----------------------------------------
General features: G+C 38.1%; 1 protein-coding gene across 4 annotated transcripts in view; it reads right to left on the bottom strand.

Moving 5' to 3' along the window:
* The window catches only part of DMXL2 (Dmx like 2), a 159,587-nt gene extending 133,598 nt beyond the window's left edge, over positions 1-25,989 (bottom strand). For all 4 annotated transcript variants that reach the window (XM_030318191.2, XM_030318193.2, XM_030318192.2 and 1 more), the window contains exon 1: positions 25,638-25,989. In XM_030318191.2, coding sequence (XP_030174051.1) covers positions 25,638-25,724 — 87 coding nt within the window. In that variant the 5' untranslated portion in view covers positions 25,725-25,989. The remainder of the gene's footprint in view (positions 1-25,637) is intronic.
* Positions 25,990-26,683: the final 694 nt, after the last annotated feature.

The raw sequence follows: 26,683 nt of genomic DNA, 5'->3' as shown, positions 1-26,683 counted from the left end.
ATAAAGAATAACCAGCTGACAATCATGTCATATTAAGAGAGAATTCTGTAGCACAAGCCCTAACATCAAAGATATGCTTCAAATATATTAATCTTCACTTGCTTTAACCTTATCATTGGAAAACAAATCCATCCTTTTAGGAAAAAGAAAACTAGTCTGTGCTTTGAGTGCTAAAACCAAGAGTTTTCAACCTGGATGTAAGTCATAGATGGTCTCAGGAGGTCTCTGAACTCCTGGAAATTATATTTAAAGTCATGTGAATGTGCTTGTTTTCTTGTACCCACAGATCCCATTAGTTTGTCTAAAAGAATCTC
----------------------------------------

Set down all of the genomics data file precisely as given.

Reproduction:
General features: G+C 38.1%; 1 protein-coding gene across 4 annotated transcripts in view; it reads right to left on the bottom strand.

Moving 5' to 3' along the window:
* The window catches only part of DMXL2 (Dmx like 2), a 159,587-nt gene extending 133,598 nt beyond the window's left edge, over positions 1-25,989 (bottom strand). For all 4 annotated transcript variants that reach the window (XM_030318191.2, XM_030318193.2, XM_030318192.2 and 1 more), the window contains exon 1: positions 25,638-25,989. In XM_030318191.2, coding sequence (XP_030174051.1) covers positions 25,638-25,724 — 87 coding nt within the window. In that variant the 5' untranslated portion in view covers positions 25,725-25,989. The remainder of the gene's footprint in view (positions 1-25,637) is intronic.
* Positions 25,990-26,683: the final 694 nt, after the last annotated feature.

The raw sequence follows: 26,683 nt of genomic DNA, 5'->3' as shown, positions 1-26,683 counted from the left end.
ATAAAGAATAACCAGCTGACAATCATGTCATATTAAGAGAGAATTCTGTAGCACAAGCCCTAACATCAAAGATATGCTTCAAATATATTAATCTTCACTTGCTTTAACCTTATCATTGGAAAACAAATCCATCCTTTTAGGAAAAAGAAAACTAGTCTGTGCTTTGAGTGCTAAAACCAAGAGTTTTCAACCTGGATGTAAGTCATAGATGGTCTCAGGAGGTCTCTGAACTCCTGGAAATTATATTTAAAGTCATGTGAATGTGCTTGTTTTCTTGTACCCACAGATCCCATTAGTTTGTCTAAAAGAATCTC